Small Changes add up to one big change

by pilates32 on October 2, 2010

[dropcap1]I[/dropcap1] am frequently asked by clients and friends, “How can I achieve this weight or this amount of strength in the shortest time possible.” I am not sure sometimes if they are joking or that they seriously believe that there is a secret speedy solution to their fitness demands. We are regularly fed media advertising campaigns and fitness product advertising that promise six weeks to success and ten weeks to “toned up”. Whether this is remotely possible or not, I do believe that this type of person is missing the real point to their fitness pursuits and here’s a few reasons why…

The first few weeks

When commencing a training program such as Pilates, it will take approximately two to three weeks to adapt and integrate the workouts into your lifestyle and routine. Recovery from each workout will be much longer as the neuromuscular system and myofibrillar make up of your muscles would not be used to the intensity of the training, neither the types of movements and contractions involved in Pilates. You may ache much more than you usually will several weeks from now. Don’t rush it! Allow your body to recover and rebuild the muscles to see the greatest improvement. If you train when aching this will only have a detrimental effect long term (supercompensation needs to occur; which I will discuss in the future). Rushing it will only cause you to be tired and possible injured.

To move a mountain you need a pick!

To get in terrible shape could take years. It doesn’t take weeks to reverse years of bad eating and a lazy lifestyle. Chip away at this task slowly. Set small weekly and monthly goals to lose small amounts of weight and become that little bit more active using Pilates on a daily basis. This is why I created the video workouts, so that clients don’t have to wait for the next class till they exercise. They can do shorter workouts from home on a day to day basis, or 3-4 times a week.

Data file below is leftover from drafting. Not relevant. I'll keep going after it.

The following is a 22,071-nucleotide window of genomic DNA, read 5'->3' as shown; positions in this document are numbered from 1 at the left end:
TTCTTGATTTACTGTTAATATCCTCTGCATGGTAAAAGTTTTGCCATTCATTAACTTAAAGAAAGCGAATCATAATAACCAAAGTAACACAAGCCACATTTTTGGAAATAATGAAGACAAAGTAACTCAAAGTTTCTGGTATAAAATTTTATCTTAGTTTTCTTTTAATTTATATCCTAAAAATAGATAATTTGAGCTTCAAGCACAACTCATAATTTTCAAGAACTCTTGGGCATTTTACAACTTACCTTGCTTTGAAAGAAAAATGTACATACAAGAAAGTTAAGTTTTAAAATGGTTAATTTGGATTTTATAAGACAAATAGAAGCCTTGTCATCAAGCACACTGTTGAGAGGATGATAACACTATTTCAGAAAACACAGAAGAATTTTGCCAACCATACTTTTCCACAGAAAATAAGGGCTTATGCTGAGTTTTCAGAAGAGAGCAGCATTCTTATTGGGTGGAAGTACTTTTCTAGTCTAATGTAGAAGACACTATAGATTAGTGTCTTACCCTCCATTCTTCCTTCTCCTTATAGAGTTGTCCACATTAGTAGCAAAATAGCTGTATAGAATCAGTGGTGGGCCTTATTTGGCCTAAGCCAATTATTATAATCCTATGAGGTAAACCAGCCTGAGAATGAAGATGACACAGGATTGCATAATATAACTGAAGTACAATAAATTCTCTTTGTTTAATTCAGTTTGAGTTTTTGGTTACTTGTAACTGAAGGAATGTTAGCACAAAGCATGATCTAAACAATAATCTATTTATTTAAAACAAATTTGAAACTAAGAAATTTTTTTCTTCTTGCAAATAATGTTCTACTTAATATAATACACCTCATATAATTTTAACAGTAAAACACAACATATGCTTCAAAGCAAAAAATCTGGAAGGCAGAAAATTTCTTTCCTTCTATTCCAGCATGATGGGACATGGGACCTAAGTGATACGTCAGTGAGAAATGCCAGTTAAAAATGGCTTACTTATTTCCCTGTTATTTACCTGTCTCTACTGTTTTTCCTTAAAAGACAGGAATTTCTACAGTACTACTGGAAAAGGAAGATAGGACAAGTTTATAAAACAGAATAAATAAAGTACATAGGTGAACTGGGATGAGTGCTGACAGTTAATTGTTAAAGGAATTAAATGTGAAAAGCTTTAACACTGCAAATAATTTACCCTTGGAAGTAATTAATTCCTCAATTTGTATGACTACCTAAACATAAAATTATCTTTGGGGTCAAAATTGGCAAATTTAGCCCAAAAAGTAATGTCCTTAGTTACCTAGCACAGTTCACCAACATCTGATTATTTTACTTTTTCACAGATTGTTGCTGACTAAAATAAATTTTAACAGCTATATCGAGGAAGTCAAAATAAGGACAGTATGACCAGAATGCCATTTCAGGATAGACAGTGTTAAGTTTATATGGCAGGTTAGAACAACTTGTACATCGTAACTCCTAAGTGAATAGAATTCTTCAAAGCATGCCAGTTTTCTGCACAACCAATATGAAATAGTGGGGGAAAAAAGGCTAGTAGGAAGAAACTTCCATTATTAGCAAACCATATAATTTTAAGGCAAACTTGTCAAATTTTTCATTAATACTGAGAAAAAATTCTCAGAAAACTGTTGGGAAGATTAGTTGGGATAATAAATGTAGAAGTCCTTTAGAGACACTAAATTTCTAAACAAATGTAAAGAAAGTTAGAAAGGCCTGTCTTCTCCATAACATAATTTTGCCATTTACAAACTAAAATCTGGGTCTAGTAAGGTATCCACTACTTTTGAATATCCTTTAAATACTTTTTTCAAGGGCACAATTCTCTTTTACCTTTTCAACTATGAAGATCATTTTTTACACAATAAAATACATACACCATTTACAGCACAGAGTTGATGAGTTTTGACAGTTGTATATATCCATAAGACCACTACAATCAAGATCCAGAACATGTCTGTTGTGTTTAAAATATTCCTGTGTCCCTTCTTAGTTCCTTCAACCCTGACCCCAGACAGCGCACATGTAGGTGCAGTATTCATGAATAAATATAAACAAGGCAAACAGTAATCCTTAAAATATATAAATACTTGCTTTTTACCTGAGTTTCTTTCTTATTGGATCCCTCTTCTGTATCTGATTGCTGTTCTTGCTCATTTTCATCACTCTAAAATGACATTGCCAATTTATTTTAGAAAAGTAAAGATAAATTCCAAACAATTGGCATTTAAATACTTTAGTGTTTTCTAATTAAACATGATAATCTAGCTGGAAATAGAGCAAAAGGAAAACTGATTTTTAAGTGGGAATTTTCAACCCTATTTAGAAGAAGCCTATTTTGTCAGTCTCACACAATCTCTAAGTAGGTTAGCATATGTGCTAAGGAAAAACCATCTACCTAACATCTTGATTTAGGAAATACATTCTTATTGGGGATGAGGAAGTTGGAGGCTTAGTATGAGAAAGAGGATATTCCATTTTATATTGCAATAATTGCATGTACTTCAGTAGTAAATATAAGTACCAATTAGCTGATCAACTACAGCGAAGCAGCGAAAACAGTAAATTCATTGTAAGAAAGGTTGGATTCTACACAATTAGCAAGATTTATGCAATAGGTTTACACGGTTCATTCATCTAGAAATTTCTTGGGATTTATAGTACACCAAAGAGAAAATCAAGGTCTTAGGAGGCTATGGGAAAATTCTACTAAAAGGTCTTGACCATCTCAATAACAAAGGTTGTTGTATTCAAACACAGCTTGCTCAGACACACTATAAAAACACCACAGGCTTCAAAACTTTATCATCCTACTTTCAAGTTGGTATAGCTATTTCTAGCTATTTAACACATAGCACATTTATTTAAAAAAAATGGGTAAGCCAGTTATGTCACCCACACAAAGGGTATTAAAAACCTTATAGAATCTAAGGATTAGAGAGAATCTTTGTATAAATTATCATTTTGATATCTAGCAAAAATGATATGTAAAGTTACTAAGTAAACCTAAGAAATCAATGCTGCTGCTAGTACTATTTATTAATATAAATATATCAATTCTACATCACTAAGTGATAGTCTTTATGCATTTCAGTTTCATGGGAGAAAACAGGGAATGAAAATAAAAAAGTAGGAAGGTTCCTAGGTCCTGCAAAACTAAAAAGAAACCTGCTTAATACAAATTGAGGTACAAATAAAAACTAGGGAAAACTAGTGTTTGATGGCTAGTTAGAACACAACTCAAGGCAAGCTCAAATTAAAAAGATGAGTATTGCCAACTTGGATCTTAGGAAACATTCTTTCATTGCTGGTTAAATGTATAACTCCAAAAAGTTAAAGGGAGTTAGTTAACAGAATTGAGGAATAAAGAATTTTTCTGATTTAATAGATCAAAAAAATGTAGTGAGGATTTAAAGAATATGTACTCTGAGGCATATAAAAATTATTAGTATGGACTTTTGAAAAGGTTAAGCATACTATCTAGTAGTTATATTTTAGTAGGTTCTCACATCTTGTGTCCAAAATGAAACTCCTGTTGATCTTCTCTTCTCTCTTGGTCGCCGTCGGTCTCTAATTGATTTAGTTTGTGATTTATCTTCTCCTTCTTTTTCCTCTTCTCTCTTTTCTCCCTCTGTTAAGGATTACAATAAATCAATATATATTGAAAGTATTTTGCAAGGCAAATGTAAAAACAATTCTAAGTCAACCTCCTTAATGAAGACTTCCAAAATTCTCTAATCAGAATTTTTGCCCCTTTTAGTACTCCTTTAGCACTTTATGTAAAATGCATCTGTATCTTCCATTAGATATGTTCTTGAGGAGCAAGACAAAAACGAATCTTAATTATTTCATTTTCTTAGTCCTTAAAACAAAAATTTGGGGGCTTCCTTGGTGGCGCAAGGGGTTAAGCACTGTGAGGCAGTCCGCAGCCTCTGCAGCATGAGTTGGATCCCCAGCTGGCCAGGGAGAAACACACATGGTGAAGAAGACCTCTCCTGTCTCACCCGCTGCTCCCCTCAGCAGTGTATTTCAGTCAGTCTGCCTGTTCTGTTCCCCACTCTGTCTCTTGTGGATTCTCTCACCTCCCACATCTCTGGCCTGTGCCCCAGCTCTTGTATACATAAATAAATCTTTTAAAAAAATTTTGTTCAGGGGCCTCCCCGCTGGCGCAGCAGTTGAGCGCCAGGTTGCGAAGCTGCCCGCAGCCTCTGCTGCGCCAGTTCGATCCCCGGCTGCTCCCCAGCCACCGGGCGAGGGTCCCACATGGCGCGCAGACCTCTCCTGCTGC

Be realistic with your time

If you work full time, have a family, a business and a social life, it doesn’t work to go to the gym 2 hours a day, 6 days a week. Be realistic. Set goals that you can keep to. At present I am personally very busy with all the teaching I have going on, both in Fitness and Physical Education, so I aim to train three times a week. I try to do Pilates workouts daily, implementing exercises from the “Core Strength and Stability Series,” using some rest days as an opportunity to just stretch (especially my hamstrings and hip flexors). But this is never any more than 20 minutes. It would not be optimal to train hard every day as I would be unproductive in many other areas of my life and extremely tired.

Stay Injury Free

Training hard on the treadmill every day and lifting weights to reach your goal fast can mean a lot of tight muscles and a lot of muscle imbalances between agonist and antagonist. Our busy lives can mean we neglect time to stretch, train our core efficiently and prepare our body correctly before exercising. This is why I created the “Injury and Pain Free Back Series”. To allow beginners and regular exercisers the opportunity focus on their core and spine, safeguarding them from injury and keeping the body functioning at its best.

Think three-five years from now

I say this to every client who begins a new regime or returns to the gym. Make small changes and work towards short term goals. Don’t think 12 weeks from now, think 5 years from now. You will be different person, living a lifestyle full of energy with the physique you have always dreamed of. I’m not saying it takes five years, I’m just emphasising; this is a lifestyle, a behaviour change not a short term detox camp.

So, day by day, week by week, stick at it. Remember the workouts allow for adequate progression so you can journey from an injury and pain free back to a reshaped and strengthen body.

Author: Ian Harris

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